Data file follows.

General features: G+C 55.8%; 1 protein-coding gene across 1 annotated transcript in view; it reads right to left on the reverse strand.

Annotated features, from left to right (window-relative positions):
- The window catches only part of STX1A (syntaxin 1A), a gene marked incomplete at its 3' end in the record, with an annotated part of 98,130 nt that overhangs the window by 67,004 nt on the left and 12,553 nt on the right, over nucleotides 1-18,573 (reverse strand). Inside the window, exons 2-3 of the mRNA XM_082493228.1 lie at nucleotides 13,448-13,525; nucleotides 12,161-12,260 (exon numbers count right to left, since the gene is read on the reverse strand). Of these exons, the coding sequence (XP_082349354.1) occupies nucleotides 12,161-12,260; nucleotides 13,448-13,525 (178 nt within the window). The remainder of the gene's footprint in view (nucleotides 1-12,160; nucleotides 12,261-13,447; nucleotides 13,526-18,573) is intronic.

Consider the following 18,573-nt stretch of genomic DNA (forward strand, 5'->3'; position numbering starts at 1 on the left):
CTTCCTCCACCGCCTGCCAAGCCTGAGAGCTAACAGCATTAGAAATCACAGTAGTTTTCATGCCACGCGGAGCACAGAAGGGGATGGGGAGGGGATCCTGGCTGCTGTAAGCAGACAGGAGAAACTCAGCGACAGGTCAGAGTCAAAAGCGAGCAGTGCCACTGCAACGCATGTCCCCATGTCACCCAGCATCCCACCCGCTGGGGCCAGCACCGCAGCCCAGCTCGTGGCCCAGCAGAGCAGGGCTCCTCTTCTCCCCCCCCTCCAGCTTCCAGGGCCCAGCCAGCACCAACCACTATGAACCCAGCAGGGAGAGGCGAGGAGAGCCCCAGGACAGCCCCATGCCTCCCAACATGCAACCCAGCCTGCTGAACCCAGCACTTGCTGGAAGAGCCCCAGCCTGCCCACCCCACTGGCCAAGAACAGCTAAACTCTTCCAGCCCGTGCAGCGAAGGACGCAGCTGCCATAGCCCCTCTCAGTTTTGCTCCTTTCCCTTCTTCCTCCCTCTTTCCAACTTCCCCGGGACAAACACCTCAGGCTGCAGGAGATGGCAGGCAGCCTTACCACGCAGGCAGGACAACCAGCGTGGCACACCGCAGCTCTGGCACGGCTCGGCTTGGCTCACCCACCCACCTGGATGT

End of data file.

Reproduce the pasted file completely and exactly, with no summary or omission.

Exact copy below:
General features: G+C 55.8%; 1 protein-coding gene across 1 annotated transcript in view; it reads right to left on the reverse strand.

Annotated features, from left to right (window-relative positions):
- The window catches only part of STX1A (syntaxin 1A), a gene marked incomplete at its 3' end in the record, with an annotated part of 98,130 nt that overhangs the window by 67,004 nt on the left and 12,553 nt on the right, over nucleotides 1-18,573 (reverse strand). Inside the window, exons 2-3 of the mRNA XM_082493228.1 lie at nucleotides 13,448-13,525; nucleotides 12,161-12,260 (exon numbers count right to left, since the gene is read on the reverse strand). Of these exons, the coding sequence (XP_082349354.1) occupies nucleotides 12,161-12,260; nucleotides 13,448-13,525 (178 nt within the window). The remainder of the gene's footprint in view (nucleotides 1-12,160; nucleotides 12,261-13,447; nucleotides 13,526-18,573) is intronic.

Consider the following 18,573-nt stretch of genomic DNA (forward strand, 5'->3'; position numbering starts at 1 on the left):
CTTCCTCCACCGCCTGCCAAGCCTGAGAGCTAACAGCATTAGAAATCACAGTAGTTTTCATGCCACGCGGAGCACAGAAGGGGATGGGGAGGGGATCCTGGCTGCTGTAAGCAGACAGGAGAAACTCAGCGACAGGTCAGAGTCAAAAGCGAGCAGTGCCACTGCAACGCATGTCCCCATGTCACCCAGCATCCCACCCGCTGGGGCCAGCACCGCAGCCCAGCTCGTGGCCCAGCAGAGCAGGGCTCCTCTTCTCCCCCCCCTCCAGCTTCCAGGGCCCAGCCAGCACCAACCACTATGAACCCAGCAGGGAGAGGCGAGGAGAGCCCCAGGACAGCCCCATGCCTCCCAACATGCAACCCAGCCTGCTGAACCCAGCACTTGCTGGAAGAGCCCCAGCCTGCCCACCCCACTGGCCAAGAACAGCTAAACTCTTCCAGCCCGTGCAGCGAAGGACGCAGCTGCCATAGCCCCTCTCAGTTTTGCTCCTTTCCCTTCTTCCTCCCTCTTTCCAACTTCCCCGGGACAAACACCTCAGGCTGCAGGAGATGGCAGGCAGCCTTACCACGCAGGCAGGACAACCAGCGTGGCACACCGCAGCTCTGGCACGGCTCGGCTTGGCTCACCCACCCACCTGGATGT